There are varieties of factors, which can affect your cholesterol levels. Not only does your diet have a role to play, but it also depends on how quickly your body produces and rids itself of LDL cholesterol (that’s the bad one). Your body produces all of the cholesterol it will ever need, it’s not something that we need to get from our diets, which means anything we eat that is high in cholesterol simply increases it.
Some of the factors that determine whether you have high or low LDL cholesterol include your diet, your weight, your age, sex, alcohol consumption, family history, level of physical activity, as well as your stress levels (https://www.mayoclinic.org/diseases-conditions/high-blood-cholesterol/symptoms-causes/syc-20350800).
There are two major types of foods that increase your bad cholesterol count – saturated fat and cholesterol. The former is a fat that is generally found in animals, though other foods contain it and the latter comes solely from animal products. Saturated fat is the most damaging, and while your body does need saturated fat to function, most of us are eating far too much of it.
It’s difficult to manage your cholesterol levels when you are carrying excess weight. If you already have high cholesterol levels then losing weight could be a major factor in bringing it back down. Why? It helps increase the levels of good (HDL) cholesterol and reduces the presence of triglycerides.
Age & Sex
Men and women tend to have similar cholesterol levels before they reach menopause. When women hit menopause, though, their cholesterol increases steeply. Therefore, it’s vital that women are aware of their cholesterol levels at this point in their lives.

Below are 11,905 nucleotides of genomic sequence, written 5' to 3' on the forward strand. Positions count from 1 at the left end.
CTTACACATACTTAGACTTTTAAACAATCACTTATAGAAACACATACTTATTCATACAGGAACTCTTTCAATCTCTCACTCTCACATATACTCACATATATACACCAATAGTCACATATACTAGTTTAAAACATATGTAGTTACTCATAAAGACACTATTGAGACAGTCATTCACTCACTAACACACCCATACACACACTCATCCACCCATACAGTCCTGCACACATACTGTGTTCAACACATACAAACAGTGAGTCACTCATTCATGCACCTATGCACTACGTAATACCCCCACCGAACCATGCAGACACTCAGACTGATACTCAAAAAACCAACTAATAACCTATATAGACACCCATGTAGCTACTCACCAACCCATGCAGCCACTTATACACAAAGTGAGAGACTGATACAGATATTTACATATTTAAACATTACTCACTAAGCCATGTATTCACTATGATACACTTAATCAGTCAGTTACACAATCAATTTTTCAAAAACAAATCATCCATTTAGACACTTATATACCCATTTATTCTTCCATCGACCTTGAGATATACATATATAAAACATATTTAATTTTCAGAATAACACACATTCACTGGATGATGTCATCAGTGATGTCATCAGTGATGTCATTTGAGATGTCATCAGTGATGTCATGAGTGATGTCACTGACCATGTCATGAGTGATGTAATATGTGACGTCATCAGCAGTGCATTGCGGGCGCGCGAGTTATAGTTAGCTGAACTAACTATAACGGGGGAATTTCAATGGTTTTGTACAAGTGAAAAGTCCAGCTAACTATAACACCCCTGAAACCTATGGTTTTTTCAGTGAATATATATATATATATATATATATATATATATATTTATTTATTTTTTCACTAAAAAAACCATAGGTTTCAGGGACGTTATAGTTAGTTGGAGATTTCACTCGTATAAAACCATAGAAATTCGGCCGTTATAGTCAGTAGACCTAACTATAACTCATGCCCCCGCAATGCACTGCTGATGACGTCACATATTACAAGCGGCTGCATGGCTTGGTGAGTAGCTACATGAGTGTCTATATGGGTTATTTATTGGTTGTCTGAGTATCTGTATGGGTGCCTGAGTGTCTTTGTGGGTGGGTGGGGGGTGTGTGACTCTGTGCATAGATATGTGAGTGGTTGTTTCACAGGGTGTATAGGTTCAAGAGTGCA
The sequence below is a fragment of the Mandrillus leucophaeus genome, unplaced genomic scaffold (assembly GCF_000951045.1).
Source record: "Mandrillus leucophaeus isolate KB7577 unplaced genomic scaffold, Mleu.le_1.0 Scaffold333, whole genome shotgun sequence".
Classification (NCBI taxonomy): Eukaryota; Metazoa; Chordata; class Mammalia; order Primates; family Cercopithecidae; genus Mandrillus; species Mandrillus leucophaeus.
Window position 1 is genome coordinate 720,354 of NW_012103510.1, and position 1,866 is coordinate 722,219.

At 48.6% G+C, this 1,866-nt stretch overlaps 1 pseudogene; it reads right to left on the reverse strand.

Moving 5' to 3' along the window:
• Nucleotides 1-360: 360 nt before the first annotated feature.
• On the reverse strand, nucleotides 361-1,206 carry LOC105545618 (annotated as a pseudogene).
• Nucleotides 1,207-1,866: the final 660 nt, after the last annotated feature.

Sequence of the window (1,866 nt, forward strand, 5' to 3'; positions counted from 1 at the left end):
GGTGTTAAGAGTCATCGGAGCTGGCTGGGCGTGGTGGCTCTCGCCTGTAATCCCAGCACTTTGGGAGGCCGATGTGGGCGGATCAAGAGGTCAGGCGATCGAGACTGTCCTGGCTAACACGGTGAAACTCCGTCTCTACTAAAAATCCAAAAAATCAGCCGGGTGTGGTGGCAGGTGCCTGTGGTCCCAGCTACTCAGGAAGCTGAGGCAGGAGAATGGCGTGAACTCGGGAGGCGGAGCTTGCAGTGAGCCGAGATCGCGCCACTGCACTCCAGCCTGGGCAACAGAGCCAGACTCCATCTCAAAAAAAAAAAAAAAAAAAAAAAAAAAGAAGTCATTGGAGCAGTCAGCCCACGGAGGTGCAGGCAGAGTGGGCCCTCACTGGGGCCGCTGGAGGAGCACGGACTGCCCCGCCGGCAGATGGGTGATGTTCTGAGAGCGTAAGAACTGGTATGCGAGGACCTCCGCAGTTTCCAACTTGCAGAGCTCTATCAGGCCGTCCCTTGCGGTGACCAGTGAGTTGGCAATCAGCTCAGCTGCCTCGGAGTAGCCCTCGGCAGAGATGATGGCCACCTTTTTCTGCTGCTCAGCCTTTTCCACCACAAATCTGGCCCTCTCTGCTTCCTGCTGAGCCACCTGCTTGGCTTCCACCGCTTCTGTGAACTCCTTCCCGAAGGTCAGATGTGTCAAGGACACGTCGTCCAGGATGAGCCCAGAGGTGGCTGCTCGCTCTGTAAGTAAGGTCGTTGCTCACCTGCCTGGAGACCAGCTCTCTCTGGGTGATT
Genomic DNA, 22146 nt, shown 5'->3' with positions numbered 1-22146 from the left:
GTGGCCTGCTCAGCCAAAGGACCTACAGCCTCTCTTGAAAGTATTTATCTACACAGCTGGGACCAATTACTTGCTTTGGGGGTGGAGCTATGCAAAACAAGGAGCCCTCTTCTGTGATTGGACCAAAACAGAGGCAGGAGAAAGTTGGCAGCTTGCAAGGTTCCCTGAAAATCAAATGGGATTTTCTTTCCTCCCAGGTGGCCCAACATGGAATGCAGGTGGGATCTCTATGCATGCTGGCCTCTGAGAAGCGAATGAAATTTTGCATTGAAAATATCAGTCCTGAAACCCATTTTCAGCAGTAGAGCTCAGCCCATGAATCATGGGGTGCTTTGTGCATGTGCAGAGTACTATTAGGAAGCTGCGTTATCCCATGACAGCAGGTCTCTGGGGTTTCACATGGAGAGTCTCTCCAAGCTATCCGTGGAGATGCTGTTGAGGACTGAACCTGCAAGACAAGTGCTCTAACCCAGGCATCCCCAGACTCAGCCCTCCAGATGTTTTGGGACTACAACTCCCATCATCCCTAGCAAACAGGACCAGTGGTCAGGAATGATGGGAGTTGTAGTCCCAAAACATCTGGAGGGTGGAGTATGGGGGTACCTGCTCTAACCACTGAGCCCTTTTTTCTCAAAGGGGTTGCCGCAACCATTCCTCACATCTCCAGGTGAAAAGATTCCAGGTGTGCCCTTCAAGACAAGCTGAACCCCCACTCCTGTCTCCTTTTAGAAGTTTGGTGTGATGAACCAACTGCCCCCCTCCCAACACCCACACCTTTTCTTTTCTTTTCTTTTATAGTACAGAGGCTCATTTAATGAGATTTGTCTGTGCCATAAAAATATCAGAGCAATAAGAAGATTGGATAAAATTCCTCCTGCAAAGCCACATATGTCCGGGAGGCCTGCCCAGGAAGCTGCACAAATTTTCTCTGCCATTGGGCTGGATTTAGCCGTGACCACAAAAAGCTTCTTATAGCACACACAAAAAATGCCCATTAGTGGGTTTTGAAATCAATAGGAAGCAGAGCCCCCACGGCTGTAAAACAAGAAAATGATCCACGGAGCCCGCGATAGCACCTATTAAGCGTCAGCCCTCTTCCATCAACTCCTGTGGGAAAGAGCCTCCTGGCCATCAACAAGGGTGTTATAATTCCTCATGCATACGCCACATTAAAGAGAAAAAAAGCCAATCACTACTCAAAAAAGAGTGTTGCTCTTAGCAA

We know that alcohol increases your good cholesterol, but it doesn’t lower the bad one. We don’t know why this is true, but that doesn’t give you a free pass. Here’s the thing about alcohol – it damages your heart muscle and your liver, which means higher blood pressure, and an increase in triglycerides. Therefore, alcohol is something that should be consumed in moderation. Ideally, stick to just one drink a day and be sure to take a break at least two days a week.
Your genes do play a role in your cholesterol levels because they dictate how quickly your body makes and removes LDL cholesterol. Additionally, familial hypercholesterolemia is inherited and affects one person in 500. Even if this isn’t the type of high cholesterol you have, your genes could still be a factor.
Regular exercise reduces your bad cholesterol while increasing your good cholesterol levels. Of course, there are plenty of other benefits to regularly exercising, as well… one of which is managing stress.
Stress is guilty of increasing cholesterol levels and stress also has an impact on your habits. When you’re under extreme stress, you are more likely to eat fatty foods, self-medicate, ignore the need for exercise, and make decisions that will only complicate your cholesterol problems. There are plenty of ways you can manage your stress levels, and one of the biggest ways to do so is by getting control over your sleep pattern.
Other risk factors for high cholesterol include your waist circumference, your smoking habits, and diabetes. At the core of everything is your ability to eat well and exercise regularly. They, along with a good night’s sleep, are the key to unlocking optimum health and happiness. If you feel you may have a cholesterol problem you should visit your doctor for testing. It should form part of your annual check-up and if you can’t remember the last time you had one of those… well, it’s time to contact your primary care physician to arrange one.